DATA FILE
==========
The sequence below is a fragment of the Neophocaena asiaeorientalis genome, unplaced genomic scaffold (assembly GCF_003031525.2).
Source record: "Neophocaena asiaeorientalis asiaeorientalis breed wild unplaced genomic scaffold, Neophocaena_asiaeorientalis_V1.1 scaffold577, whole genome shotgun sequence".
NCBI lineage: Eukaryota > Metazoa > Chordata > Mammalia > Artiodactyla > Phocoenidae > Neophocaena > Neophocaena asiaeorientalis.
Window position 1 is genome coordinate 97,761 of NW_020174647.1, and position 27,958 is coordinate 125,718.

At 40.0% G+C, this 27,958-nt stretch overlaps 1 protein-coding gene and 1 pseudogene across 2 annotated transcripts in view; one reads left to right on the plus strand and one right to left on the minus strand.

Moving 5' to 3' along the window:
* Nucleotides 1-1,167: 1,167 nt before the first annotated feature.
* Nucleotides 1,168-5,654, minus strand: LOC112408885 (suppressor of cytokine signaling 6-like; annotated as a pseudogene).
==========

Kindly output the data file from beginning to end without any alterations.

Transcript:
The sequence below is a fragment of the Neophocaena asiaeorientalis genome, unplaced genomic scaffold (assembly GCF_003031525.2).
Source record: "Neophocaena asiaeorientalis asiaeorientalis breed wild unplaced genomic scaffold, Neophocaena_asiaeorientalis_V1.1 scaffold577, whole genome shotgun sequence".
NCBI lineage: Eukaryota > Metazoa > Chordata > Mammalia > Artiodactyla > Phocoenidae > Neophocaena > Neophocaena asiaeorientalis.
Window position 1 is genome coordinate 97,761 of NW_020174647.1, and position 27,958 is coordinate 125,718.

At 40.0% G+C, this 27,958-nt stretch overlaps 1 protein-coding gene and 1 pseudogene across 2 annotated transcripts in view; one reads left to right on the plus strand and one right to left on the minus strand.

Moving 5' to 3' along the window:
* Nucleotides 1-1,167: 1,167 nt before the first annotated feature.
* Nucleotides 1,168-5,654, minus strand: LOC112408885 (suppressor of cytokine signaling 6-like; annotated as a pseudogene).